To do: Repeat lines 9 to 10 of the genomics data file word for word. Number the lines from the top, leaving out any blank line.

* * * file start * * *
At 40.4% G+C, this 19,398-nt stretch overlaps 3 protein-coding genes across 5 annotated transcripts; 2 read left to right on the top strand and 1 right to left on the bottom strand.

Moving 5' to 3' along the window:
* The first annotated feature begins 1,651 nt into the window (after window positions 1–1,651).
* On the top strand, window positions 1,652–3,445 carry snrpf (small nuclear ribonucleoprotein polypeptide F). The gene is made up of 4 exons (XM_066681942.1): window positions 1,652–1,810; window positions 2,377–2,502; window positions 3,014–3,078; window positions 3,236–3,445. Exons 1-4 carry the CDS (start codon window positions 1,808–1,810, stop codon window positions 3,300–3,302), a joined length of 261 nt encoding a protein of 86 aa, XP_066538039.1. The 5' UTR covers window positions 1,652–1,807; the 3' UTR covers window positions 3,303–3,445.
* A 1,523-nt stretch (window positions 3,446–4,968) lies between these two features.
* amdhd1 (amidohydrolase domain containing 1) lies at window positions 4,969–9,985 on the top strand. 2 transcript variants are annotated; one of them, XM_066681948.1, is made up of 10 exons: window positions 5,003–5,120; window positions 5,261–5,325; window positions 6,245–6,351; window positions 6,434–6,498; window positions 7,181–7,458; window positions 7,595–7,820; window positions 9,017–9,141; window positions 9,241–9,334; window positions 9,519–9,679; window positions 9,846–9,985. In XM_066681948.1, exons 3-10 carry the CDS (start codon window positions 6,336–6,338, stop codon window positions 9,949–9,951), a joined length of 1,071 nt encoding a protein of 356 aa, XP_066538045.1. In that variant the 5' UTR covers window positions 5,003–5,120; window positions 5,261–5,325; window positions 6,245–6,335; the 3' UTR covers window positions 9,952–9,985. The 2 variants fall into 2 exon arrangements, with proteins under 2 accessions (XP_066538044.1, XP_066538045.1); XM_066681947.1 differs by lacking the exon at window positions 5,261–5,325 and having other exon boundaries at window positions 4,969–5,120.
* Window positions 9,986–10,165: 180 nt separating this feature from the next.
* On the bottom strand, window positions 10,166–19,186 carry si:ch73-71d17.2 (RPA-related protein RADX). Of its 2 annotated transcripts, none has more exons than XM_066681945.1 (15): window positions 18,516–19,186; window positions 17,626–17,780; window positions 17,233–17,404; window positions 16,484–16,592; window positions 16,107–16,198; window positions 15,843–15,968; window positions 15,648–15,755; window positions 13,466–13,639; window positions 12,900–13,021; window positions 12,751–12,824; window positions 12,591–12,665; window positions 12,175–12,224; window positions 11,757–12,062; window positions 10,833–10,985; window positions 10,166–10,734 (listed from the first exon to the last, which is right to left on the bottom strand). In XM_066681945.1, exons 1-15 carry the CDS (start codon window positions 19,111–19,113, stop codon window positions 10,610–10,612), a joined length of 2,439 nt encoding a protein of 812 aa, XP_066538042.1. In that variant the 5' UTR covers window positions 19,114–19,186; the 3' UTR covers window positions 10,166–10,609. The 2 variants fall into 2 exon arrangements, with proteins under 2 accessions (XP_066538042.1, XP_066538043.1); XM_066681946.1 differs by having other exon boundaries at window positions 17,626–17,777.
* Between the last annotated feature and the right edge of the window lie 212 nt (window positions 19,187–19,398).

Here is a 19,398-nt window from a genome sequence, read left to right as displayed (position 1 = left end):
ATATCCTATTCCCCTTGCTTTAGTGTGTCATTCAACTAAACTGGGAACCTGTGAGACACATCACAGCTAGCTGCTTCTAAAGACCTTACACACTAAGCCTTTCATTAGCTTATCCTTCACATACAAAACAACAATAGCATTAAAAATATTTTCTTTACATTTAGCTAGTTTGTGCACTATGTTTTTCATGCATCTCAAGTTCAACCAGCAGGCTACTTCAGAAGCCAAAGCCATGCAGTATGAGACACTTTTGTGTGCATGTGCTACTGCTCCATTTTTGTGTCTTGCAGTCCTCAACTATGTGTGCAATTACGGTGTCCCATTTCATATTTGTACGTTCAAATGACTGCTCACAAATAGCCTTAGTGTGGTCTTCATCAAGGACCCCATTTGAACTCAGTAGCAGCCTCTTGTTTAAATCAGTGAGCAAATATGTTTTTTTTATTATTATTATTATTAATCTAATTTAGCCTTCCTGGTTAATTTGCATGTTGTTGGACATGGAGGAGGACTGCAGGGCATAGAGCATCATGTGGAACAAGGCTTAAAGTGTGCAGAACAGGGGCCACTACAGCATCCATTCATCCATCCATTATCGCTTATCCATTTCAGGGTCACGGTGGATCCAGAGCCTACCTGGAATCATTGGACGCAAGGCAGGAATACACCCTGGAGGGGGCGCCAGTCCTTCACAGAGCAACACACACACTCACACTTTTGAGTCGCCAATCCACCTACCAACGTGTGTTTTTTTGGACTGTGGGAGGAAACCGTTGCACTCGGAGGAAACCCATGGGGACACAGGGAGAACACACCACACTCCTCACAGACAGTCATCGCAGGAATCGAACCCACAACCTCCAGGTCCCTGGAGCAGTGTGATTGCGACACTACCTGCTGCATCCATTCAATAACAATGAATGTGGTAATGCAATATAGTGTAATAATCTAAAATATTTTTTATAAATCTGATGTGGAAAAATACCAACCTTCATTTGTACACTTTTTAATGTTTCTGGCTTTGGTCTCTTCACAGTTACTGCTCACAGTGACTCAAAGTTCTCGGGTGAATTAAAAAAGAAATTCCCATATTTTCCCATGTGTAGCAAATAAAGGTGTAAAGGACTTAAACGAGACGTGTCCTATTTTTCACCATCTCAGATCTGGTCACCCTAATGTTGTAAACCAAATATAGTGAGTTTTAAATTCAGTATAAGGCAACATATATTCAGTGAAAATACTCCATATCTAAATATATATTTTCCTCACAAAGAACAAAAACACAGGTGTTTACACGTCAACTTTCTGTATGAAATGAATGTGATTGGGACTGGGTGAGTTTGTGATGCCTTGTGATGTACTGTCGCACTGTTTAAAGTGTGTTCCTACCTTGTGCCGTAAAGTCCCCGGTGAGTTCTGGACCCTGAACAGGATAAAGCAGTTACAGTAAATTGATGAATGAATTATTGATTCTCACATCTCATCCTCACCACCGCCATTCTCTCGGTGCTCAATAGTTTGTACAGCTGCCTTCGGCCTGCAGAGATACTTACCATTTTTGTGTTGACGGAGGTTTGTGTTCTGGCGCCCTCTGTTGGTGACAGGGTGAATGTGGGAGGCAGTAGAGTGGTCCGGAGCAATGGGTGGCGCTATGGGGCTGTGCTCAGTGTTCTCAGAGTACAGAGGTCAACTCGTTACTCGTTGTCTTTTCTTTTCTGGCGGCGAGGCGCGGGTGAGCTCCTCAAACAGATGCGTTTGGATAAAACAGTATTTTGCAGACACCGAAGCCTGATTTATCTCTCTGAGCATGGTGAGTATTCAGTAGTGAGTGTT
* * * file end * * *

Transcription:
* Between the last annotated feature and the right edge of the window lie 212 nt (window positions 19,187–19,398).

Here is a 19,398-nt window from a genome sequence, read left to right as displayed (position 1 = left end):